While strolling the shoreline or sitting on a dock, you should be seeing fish on spawning beds and/or schools of newly hatched fry. The long, slender ones may be bass. Oval shaped critters are likely bluegill. After recent 90+ degree-days, we’ve got a fun way to assess your spawning success—wade in and conduct a seine survey.
Simple 15 to 25 foot seines approximately four feet tall are adequate. Make a handle for each end from PVC or an old broomstick. Your partner should place one end at the water line. You wade to the depth of your seine. Place your stick on the bottom. Keeping the seine tightly stretched, bump the stick along the bottom in a 90-degree sweep back to the shoreline. Be sure the seine remains in contact with the bottom to prevent fish from escaping under it.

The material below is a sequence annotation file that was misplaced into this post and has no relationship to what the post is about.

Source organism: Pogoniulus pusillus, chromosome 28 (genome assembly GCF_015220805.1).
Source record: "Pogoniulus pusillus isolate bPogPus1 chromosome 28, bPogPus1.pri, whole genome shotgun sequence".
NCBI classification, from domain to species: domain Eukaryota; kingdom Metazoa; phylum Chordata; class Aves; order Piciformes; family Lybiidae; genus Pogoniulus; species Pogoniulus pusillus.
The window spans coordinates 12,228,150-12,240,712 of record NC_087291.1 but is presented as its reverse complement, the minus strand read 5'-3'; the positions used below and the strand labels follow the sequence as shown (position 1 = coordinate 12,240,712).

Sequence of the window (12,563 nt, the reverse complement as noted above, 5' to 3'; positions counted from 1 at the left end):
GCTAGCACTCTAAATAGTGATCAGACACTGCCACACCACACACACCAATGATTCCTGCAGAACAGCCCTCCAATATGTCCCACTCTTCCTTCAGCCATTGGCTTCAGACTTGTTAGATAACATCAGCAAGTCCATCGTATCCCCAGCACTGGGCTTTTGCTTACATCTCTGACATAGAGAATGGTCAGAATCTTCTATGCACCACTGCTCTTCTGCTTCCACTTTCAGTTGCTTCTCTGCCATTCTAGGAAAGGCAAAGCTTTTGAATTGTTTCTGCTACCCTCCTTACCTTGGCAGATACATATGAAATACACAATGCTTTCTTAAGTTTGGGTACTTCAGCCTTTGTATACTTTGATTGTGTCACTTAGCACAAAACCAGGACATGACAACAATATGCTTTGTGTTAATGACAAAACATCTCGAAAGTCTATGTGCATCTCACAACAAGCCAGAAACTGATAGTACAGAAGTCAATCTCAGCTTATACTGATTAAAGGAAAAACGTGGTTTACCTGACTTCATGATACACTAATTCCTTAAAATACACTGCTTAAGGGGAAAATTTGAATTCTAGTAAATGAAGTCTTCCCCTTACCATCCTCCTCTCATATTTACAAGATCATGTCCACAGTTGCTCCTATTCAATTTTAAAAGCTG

When reaching the shore, tilt the bottom up to hold your sample. Let the net rest in several inches of water while you examine the catch. Estimate the number of fish in each species. If you don’t recognize some, take photos and forward to us. Complete analysis as quickly as possible and release the sample to grow up and become valuable members of your fishery.
In ponds smaller than five acres, complete the procedure at six or eight evenly spaced locations. Your first observation is spawning activity, but also record size classes of all species. It’s good to see fish in all lengths from new fry to mature adults. Forward your census; we’ll help evaluate data.
If this spring’s new generation of bass is to find adequate forage to achieve maximum potential, you MUST harvest portions of past crops to prevent overpopulation. Hang the seine to dry, grab a sandwich, and start fishing. Remove bass 14-inches and under. The annual quota should be 20 pounds per surface acre. Fillet them for supper and celebrate a successful day of pond management.
Thanks for your business,
Bob Lusk – Chad Fikes – Walter Bassano